Pig farmers in the U.S. are killing tens of thousands of animals after a wave of coronavirus-induced closures at meatpacking plants left producers with few other options.
The plant closures have caused a severe bottleneck that have left farmers with nowhere to go with herds of animals. Many pigs are now too big to be sold commercially, and farmers are slaughtering thousands of the animals at a time and dumping the bodies, taking a financial and emotional hit in the process, according to The New York Times.
“There are farmers who cannot finish their sentences when they talk about what they have to do,” Minnesota pig farmer Greg Boerboom told the Times. On his farm, Boerboom has a backlog of 1,000 pigs that he is struggling to sell.
“This will drive people out of farming. There will be suicides in rural America,” Boerboom said.
Over 36 million Americans have lost their paychecks since the outbreak of the coronavirus, after states began forcibly locking down their economies in mid-March. Many people have been forced to go to local food banks for a meal for the first time. Others are applying for the increased unemployment benefits approved by Congress and finding their state’s unemployment office so swamped with applications that they can’t get through.
The United Nations warned last month that the next global catastrophe after the pandemic passes could be a massive wave of acute hunger impacting up to 265 million people worldwide, largely in the poorest countries. The pandemic has fractured global food supply lines that could take months or years to rebuild.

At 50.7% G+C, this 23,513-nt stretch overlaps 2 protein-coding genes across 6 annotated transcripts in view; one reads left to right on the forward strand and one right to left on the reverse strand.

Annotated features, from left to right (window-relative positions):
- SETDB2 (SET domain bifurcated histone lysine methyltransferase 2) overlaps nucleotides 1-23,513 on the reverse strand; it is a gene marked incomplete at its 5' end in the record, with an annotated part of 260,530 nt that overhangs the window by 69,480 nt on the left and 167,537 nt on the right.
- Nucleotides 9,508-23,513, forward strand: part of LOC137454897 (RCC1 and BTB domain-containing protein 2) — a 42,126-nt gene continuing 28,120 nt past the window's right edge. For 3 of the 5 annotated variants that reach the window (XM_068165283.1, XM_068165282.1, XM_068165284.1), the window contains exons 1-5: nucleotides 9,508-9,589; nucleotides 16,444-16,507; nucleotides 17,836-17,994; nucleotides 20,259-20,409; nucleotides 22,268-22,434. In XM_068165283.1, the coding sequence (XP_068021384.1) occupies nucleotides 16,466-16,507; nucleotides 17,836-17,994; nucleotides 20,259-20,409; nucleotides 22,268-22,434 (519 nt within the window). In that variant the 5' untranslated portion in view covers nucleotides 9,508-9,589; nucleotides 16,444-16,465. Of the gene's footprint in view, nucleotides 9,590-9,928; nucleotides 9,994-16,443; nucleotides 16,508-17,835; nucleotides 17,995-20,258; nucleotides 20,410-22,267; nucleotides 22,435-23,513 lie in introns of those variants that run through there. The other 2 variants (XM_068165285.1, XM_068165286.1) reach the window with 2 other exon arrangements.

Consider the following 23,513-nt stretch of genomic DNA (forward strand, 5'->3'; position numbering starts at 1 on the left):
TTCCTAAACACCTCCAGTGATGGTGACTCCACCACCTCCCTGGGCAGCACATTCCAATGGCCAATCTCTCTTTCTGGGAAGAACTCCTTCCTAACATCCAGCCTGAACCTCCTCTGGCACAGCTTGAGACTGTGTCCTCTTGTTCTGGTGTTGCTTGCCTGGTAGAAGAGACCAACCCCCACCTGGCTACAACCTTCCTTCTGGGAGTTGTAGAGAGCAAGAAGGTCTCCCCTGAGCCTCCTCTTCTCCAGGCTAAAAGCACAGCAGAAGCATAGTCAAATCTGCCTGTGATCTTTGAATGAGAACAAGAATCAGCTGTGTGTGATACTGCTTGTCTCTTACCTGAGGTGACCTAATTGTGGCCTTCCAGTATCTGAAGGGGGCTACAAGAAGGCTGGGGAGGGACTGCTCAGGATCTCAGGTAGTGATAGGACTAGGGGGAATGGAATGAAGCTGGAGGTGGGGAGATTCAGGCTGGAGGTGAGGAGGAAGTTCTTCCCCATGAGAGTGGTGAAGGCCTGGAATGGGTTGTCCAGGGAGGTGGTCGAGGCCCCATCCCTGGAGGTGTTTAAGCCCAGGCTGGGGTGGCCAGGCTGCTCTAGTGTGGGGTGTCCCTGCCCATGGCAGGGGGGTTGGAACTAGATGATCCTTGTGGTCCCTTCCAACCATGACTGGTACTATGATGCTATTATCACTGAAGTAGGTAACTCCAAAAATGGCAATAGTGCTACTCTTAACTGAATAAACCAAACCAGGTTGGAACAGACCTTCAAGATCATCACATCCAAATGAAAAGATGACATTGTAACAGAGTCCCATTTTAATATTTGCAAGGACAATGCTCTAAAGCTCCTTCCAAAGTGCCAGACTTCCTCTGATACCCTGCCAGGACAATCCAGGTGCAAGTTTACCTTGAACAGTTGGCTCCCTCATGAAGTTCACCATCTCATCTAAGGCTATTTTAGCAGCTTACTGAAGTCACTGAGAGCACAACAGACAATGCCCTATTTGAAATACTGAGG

While the meat shortage is impacting a growing number of Americans – hundreds of Wendy’s locations have temporarily cut beef from their menu – the farmers that produce that meat are gassing and shooting animals by the thousands and leaving the carcasses almost entirely unused. The slaughter has consumed about 90,000 pigs in just Minnesota. Poultry processor Allen Harim announced last month that it was culling 2 million chickens.
“The economic part of it is damaging,” pork industry analyst Steve Meyer told the Times. “But the emotional and psychological and spiritual impact of this will have much longer consequences.”
Bottlenecks at meatpacking plants are being felt most severely within the pork industry because of the relatively inflexible timeframe pig farmers have to raise their crop of animals and send them to the plant. From the start of the sow’s pregnancy to a pig being butchered, the process usually takes 9 1/2 to 10 1/2 months, Vox reports.
After about 10 1/2 months, pigs are usually over 300 pounds and are risky for meatpacking workers to push along the line. Farmers can try to keep their pigs under 300 pounds for a bit longer by making them eat less, either by holding them in an environment that causes them to eat less, adding chemicals to their food to make it less appetizing, or cutting back on the amount they are fed.
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